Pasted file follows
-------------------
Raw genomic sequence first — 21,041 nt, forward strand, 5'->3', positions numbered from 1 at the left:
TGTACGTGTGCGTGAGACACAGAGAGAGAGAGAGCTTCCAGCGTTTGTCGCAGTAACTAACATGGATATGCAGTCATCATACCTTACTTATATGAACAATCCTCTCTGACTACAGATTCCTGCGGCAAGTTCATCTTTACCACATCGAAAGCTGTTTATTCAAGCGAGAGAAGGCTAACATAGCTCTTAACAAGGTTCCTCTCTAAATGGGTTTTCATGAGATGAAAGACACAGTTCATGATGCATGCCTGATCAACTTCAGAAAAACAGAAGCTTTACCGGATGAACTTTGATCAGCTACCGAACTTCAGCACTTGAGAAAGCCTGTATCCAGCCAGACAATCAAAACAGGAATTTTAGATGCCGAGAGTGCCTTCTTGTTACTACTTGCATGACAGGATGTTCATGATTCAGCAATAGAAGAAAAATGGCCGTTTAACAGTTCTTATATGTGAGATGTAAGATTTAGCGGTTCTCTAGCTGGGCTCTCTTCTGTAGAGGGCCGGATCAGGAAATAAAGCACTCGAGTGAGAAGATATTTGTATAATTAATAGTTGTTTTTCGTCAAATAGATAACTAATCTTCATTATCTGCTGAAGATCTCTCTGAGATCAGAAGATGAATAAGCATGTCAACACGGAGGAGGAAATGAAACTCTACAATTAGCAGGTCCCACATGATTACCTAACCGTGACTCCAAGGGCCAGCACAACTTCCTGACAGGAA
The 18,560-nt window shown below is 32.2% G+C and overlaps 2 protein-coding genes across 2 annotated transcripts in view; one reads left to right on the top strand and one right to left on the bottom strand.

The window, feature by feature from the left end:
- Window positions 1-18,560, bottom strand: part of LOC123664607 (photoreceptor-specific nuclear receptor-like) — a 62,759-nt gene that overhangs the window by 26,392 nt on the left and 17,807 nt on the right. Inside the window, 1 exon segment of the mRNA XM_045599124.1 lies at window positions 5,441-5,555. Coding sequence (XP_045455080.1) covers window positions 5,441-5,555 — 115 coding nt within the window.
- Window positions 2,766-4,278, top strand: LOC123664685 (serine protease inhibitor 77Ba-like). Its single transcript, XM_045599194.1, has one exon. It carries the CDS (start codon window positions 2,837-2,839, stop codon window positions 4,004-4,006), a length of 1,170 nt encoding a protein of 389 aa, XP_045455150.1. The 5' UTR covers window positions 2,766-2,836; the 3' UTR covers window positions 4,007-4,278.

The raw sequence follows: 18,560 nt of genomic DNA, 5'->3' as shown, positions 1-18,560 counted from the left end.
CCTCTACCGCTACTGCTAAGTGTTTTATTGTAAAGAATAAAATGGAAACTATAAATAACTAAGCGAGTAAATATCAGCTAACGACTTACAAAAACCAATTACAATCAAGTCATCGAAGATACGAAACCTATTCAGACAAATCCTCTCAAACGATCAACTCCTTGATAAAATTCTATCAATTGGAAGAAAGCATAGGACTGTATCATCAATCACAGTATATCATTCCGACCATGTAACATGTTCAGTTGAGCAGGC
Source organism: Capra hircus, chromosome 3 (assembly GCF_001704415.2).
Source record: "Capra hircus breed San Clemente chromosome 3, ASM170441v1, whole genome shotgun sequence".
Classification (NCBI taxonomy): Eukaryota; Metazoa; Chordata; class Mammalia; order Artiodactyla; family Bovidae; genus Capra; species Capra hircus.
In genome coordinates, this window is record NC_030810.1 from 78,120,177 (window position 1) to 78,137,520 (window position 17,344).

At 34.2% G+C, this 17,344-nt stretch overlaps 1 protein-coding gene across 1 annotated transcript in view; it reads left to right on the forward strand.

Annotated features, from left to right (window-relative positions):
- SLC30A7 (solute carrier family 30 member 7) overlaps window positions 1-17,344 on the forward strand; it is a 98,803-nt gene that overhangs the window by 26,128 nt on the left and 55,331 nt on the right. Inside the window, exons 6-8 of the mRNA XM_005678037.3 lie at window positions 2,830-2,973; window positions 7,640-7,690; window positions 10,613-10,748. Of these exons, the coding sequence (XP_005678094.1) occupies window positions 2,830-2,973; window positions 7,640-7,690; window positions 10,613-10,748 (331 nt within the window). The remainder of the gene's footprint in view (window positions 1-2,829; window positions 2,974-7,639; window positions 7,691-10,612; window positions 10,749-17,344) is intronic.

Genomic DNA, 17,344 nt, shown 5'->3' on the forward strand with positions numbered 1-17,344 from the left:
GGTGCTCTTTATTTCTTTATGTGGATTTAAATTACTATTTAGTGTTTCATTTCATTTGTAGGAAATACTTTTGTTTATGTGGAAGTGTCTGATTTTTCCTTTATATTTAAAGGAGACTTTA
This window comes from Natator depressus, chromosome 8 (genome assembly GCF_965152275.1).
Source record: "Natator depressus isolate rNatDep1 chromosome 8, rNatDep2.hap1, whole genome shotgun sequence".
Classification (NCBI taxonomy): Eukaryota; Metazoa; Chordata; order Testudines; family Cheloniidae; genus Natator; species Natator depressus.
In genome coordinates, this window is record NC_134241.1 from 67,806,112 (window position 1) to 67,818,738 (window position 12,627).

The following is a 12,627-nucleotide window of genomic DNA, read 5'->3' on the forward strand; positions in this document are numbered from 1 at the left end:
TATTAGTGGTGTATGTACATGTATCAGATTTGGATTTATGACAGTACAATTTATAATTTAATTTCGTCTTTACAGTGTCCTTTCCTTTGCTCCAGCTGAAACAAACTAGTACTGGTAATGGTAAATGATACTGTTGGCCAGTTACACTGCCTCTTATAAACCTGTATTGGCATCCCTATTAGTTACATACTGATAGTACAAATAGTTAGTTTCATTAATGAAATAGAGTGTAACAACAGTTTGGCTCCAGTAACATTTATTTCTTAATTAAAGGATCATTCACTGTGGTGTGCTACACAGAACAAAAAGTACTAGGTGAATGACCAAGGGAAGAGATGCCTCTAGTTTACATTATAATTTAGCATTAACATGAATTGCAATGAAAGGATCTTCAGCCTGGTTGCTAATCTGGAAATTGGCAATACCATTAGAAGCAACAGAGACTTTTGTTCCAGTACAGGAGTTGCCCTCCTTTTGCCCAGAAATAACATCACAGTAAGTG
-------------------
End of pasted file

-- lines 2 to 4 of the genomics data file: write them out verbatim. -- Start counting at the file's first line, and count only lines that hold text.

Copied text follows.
TGTACGTGTGCGTGAGACACAGAGAGAGAGAGAGCTTCCAGCGTTTGTCGCAGTAACTAACATGGATATGCAGTCATCATACCTTACTTATATGAACAATCCTCTCTGACTACAGATTCCTGCGGCAAGTTCATCTTTACCACATCGAAAGCTGTTTATTCAAGCGAGAGAAGGCTAACATAGCTCTTAACAAGGTTCCTCTCTAAATGGGTTTTCATGAGATGAAAGACACAGTTCATGATGCATGCCTGATCAACTTCAGAAAAACAGAAGCTTTACCGGATGAACTTTGATCAGCTACCGAACTTCAGCACTTGAGAAAGCCTGTATCCAGCCAGACAATCAAAACAGGAATTTTAGATGCCGAGAGTGCCTTCTTGTTACTACTTGCATGACAGGATGTTCATGATTCAGCAATAGAAGAAAAATGGCCGTTTAACAGTTCTTATATGTGAGATGTAAGATTTAGCGGTTCTCTAGCTGGGCTCTCTTCTGTAGAGGGCCGGATCAGGAAATAAAGCACTCGAGTGAGAAGATATTTGTATAATTAATAGTTGTTTTTCGTCAAATAGATAACTAATCTTCATTATCTGCTGAAGATCTCTCTGAGATCAGAAGATGAATAAGCATGTCAACACGGAGGAGGAAATGAAACTCTACAATTAGCAGGTCCCACATGATTACCTAACCGTGACTCCAAGGGCCAGCACAACTTCCTGACAGGAA
The 18,560-nt window shown below is 32.2% G+C and overlaps 2 protein-coding genes across 2 annotated transcripts in view; one reads left to right on the top strand and one right to left on the bottom strand.

The window, feature by feature from the left end: